Are you solely into physical books or do use e-readers or audio books? Why?
I don't do well with audio books. I zone in and out, can't follow anything unless it has a very simple sentence structure, which usually means it isn't anything I'm interested in anyway. I'd rather listen to music.
I have a Kindle, though, and I think it's very cool, but I also think it's a niche product. I don't experience motion sickness reading on a Kindle in a car; I wish I'd had one as a child when I could have used one. But unless you travel a lot,or have an inordinate interest in classics, or need a larger font to see, or need a device to read pdfs on, you probably don't need one.
I still read papers books much more than electronic ones.
If you could work in the book industry, what would be your dream job?
My dream job would be writing novels and short story collections for the book industry to publish and promote, but if I had to work in the industry itself, I'd want to be an editor.
What classic literary character have you found you identify so well with that you thought you might be a reincarnate?
Hmmmm. Got to be Hamlet. I have angsty soliloquies inside my head all the time.
What modern literary character so closely resembles you that you thought the author stole your life's story?
That sounds kinda meta. I think Clyde Edgerton nailed the milieu that I grew up in in Raney and Jill McCorkle got the high school environment of that time right in The Cheer Leader--despite the fact that they were writing about eastern North Carolina and I lived across state in the foothills. I haven't run across myself in fiction, though. I'll have to keep looking.
How and where do you read? For example, do you have set reading time each day or just any free moment? Do you have a designated area or just wherever? Any certain snacks involved?
I usually read an hour or two before bedtime. Sometimes I get in some reading in the early morning, and that's really my favorite time, because my mind's sharp then. I read a bit on the bus on the way to work, and sometimes while I'm at work, out at the public service desk, although I usually just glance at blogs and political sites then. If I'm home, I usually read in my chair in the living room. Way too often, a snack may be involved, and almost always, coffee.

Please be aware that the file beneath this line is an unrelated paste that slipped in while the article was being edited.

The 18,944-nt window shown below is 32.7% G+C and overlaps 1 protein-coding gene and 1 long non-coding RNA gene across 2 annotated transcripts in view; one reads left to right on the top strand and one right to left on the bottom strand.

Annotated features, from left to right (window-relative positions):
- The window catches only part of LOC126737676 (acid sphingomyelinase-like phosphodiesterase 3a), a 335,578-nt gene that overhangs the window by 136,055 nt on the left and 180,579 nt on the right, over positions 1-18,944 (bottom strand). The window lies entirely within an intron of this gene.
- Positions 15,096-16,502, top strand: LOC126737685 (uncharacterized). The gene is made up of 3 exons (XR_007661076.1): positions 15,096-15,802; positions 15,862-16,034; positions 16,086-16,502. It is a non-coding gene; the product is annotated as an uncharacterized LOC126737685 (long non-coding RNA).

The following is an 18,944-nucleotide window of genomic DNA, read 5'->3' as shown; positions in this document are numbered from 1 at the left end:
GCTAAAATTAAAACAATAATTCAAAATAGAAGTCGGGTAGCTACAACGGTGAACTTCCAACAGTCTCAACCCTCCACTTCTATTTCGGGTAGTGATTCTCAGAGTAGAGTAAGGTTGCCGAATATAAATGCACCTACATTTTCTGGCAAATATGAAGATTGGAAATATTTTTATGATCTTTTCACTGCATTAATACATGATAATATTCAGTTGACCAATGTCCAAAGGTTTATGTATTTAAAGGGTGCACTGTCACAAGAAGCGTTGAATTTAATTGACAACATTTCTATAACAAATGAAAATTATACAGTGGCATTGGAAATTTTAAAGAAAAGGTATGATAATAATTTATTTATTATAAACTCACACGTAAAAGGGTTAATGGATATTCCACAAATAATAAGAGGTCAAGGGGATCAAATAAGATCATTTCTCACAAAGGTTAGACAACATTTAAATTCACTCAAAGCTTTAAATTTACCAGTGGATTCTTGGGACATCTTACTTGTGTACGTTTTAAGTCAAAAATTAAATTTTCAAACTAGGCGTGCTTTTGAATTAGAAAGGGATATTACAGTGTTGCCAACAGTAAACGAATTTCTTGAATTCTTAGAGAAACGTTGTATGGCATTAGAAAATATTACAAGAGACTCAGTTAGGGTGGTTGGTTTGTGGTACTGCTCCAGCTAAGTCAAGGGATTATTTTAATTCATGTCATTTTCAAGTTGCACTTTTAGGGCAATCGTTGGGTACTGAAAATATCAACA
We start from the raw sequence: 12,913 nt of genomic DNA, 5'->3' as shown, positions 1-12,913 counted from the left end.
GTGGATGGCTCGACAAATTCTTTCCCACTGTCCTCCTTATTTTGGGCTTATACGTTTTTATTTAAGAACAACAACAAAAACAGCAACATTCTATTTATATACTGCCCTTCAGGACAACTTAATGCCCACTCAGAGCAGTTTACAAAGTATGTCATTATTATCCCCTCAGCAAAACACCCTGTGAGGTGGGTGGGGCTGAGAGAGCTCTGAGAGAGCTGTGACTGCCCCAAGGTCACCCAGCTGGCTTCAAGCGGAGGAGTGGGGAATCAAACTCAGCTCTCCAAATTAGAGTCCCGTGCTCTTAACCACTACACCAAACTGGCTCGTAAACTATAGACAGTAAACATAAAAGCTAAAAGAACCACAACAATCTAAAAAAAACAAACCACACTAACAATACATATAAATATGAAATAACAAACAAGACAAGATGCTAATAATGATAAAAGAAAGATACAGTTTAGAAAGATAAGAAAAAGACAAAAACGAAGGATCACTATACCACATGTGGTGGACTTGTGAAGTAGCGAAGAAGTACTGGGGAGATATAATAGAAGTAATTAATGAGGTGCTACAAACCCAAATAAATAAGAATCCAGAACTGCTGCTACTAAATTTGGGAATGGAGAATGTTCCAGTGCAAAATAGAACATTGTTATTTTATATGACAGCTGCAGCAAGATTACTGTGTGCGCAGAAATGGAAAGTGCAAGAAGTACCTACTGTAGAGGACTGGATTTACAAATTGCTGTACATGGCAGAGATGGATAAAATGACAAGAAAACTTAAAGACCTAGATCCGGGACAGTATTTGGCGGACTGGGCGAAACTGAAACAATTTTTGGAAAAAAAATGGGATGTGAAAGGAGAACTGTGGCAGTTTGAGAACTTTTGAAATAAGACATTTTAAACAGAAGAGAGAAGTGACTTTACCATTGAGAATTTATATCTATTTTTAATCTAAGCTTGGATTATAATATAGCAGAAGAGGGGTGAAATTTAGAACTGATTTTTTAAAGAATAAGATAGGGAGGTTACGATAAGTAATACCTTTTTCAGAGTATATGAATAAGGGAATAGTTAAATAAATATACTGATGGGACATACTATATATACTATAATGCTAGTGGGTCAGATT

Nervous Conditions explores the coming of age of Tambu, a girl growing up in 1960s Rhodesia in the midst of British colonialism. Tambu is determined to break free of the oppressive and impoverished world she lives in and knows that education is her means to an end. After some set backs, she's offered a grand opportunity from an uncle who has become ell educated and the headmaster of a school that could take Tambu farther than the little school in her village. Tambu also tries to reckon with the cousin, Nyasha, she was once close to when very young girls but has been highly affected by her British education and overtly challenges her status as a young woman in a rigid patriarchal society.
Dangarembga opens the novel diving immediately into a feminist agenda by having the main character, Tambudzai (Tambu) proclaim that while her journey stems from the death of her older brother, her “story is not after all about death, but about [her] escape...; about [her] mother's and Maiguru's entrapment; and about Nyasha's rebellion.” Nervous Conditions is a story of women succumbing to and struggling against a society that devalues women. While women worked in the fields seeding and harvesting crops for consumption alongside male family members in the domestic sphere, many of them achieved some public autonomy by tending their own small plots, often passed on from their mothers, from which they would go to bus terminals to sell to white tourists their harvests. Tambu attempts to do this on a small portion of her mother's garden in order to raise money for school fees or else she will have to discontinue her studies. Studies that her older brother and her father believes are a waste of time on her. They have a traditional, marginalized view of women that dictates that their goal is to secure a husband as her father suggests questioning and heeding: “Can you cook books and feed them to your husband? Stay at home with your mother. Learn to cook and clean. Grow vegetables.”
Tambu's successful uncle returns to Rhodesia after several years in England attaining a Master's degree in hopes of helping the rest of his family rise from poverty through education. After the mysterious death of her brother who was chosen to be his family's academic savior, Tambu's uncle still wanted to make good on his mission. However, his deciding to take Tambu back to his school and to live with his family was treated more like a consolation prize than a gift. Tambu never let the negative attitudes of the men in her family deter her sober attitude towards getting an education.